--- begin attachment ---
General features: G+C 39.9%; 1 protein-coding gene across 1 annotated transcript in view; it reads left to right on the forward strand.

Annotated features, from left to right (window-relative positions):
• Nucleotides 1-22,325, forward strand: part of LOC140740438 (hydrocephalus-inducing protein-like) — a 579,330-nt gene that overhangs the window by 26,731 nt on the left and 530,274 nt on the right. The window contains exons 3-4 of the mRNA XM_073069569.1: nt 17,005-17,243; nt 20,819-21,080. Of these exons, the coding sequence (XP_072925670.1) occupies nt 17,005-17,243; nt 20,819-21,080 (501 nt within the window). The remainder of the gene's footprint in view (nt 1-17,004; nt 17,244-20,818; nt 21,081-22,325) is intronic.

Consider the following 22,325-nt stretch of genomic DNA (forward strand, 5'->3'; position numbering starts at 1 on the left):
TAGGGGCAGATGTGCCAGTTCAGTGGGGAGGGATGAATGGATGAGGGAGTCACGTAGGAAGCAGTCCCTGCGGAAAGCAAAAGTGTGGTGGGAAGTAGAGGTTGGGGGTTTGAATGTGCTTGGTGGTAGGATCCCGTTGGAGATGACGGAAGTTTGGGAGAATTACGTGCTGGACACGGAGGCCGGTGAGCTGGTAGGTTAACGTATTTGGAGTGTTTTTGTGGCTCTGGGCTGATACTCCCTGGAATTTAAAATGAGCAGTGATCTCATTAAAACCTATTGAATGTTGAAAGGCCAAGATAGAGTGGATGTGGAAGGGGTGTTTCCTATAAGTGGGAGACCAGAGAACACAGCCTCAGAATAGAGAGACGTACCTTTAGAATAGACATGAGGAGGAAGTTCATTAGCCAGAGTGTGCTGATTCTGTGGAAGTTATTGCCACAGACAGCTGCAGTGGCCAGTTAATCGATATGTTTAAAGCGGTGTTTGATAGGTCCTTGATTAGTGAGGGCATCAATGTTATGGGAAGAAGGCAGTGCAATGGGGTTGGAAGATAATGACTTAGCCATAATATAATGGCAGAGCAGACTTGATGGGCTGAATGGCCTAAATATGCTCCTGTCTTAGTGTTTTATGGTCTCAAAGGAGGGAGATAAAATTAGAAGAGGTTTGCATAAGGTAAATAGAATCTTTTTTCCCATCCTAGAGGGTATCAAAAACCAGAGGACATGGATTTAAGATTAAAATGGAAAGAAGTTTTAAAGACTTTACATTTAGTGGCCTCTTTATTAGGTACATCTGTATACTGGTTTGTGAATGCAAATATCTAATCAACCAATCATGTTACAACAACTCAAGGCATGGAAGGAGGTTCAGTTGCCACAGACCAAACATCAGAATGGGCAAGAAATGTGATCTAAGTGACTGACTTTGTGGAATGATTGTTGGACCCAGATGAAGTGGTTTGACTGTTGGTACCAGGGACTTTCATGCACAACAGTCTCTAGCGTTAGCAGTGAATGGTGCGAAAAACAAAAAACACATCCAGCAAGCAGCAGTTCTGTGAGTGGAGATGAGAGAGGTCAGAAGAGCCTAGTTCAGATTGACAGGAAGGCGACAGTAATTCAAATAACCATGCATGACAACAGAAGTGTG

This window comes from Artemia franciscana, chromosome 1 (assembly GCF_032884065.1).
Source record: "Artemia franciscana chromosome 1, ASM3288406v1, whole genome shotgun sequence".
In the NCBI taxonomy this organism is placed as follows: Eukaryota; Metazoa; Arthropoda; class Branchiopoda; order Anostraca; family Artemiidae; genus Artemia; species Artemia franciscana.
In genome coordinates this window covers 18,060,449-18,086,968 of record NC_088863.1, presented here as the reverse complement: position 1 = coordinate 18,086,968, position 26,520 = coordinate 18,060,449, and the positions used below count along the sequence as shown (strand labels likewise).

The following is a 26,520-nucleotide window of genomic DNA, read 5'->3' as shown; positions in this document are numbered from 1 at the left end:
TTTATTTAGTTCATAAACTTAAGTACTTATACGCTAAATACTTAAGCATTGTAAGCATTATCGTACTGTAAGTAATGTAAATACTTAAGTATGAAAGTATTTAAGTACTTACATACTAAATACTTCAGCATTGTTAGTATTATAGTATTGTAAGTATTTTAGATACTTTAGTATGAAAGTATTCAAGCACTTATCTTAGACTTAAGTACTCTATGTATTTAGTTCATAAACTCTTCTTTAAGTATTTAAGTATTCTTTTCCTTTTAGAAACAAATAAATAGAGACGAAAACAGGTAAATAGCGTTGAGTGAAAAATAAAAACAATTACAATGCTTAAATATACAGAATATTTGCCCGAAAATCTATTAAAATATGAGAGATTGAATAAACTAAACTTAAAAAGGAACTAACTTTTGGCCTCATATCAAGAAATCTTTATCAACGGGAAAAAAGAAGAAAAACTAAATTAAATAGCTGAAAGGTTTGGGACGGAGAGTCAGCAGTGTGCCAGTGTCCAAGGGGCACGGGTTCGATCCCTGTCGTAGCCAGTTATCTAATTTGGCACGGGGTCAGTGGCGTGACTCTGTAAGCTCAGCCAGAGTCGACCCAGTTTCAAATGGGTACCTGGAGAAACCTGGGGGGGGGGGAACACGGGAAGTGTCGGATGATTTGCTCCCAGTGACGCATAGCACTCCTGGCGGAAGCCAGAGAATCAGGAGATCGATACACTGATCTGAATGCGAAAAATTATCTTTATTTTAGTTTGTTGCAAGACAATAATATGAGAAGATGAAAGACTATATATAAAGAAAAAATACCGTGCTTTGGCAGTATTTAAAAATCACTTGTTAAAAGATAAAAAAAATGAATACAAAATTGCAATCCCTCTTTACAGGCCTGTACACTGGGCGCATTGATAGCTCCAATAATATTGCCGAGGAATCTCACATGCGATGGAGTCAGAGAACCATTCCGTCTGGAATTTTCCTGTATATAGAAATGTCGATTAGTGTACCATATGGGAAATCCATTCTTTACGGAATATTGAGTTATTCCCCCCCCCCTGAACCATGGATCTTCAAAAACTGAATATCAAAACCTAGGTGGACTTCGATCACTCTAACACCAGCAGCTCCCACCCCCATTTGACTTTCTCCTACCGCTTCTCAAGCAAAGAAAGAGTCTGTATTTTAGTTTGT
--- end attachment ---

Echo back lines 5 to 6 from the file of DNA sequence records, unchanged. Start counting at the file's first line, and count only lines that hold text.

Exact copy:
TAGGGGCAGATGTGCCAGTTCAGTGGGGAGGGATGAATGGATGAGGGAGTCACGTAGGAAGCAGTCCCTGCGGAAAGCAAAAGTGTGGTGGGAAGTAGAGGTTGGGGGTTTGAATGTGCTTGGTGGTAGGATCCCGTTGGAGATGACGGAAGTTTGGGAGAATTACGTGCTGGACACGGAGGCCGGTGAGCTGGTAGGTTAACGTATTTGGAGTGTTTTTGTGGCTCTGGGCTGATACTCCCTGGAATTTAAAATGAGCAGTGATCTCATTAAAACCTATTGAATGTTGAAAGGCCAAGATAGAGTGGATGTGGAAGGGGTGTTTCCTATAAGTGGGAGACCAGAGAACACAGCCTCAGAATAGAGAGACGTACCTTTAGAATAGACATGAGGAGGAAGTTCATTAGCCAGAGTGTGCTGATTCTGTGGAAGTTATTGCCACAGACAGCTGCAGTGGCCAGTTAATCGATATGTTTAAAGCGGTGTTTGATAGGTCCTTGATTAGTGAGGGCATCAATGTTATGGGAAGAAGGCAGTGCAATGGGGTTGGAAGATAATGACTTAGCCATAATATAATGGCAGAGCAGACTTGATGGGCTGAATGGCCTAAATATGCTCCTGTCTTAGTGTTTTATGGTCTCAAAGGAGGGAGATAAAATTAGAAGAGGTTTGCATAAGGTAAATAGAATCTTTTTTCCCATCCTAGAGGGTATCAAAAACCAGAGGACATGGATTTAAGATTAAAATGGAAAGAAGTTTTAAAGACTTTACATTTAGTGGCCTCTTTATTAGGTACATCTGTATACTGGTTTGTGAATGCAAATATCTAATCAACCAATCATGTTACAACAACTCAAGGCATGGAAGGAGGTTCAGTTGCCACAGACCAAACATCAGAATGGGCAAGAAATGTGATCTAAGTGACTGACTTTGTGGAATGATTGTTGGACCCAGATGAAGTGGTTTGACTGTTGGTACCAGGGACTTTCATGCACAACAGTCTCTAGCGTTAGCAGTGAATGGTGCGAAAAACAAAAAACACATCCAGCAAGCAGCAGTTCTGTGAGTGGAGATGAGAGAGGTCAGAAGAGCCTAGTTCAGATTGACAGGAAGGCGACAGTAATTCAAATAACCATGCATGACAACAGAAGTGTG

This window comes from Artemia franciscana, chromosome 1 (assembly GCF_032884065.1).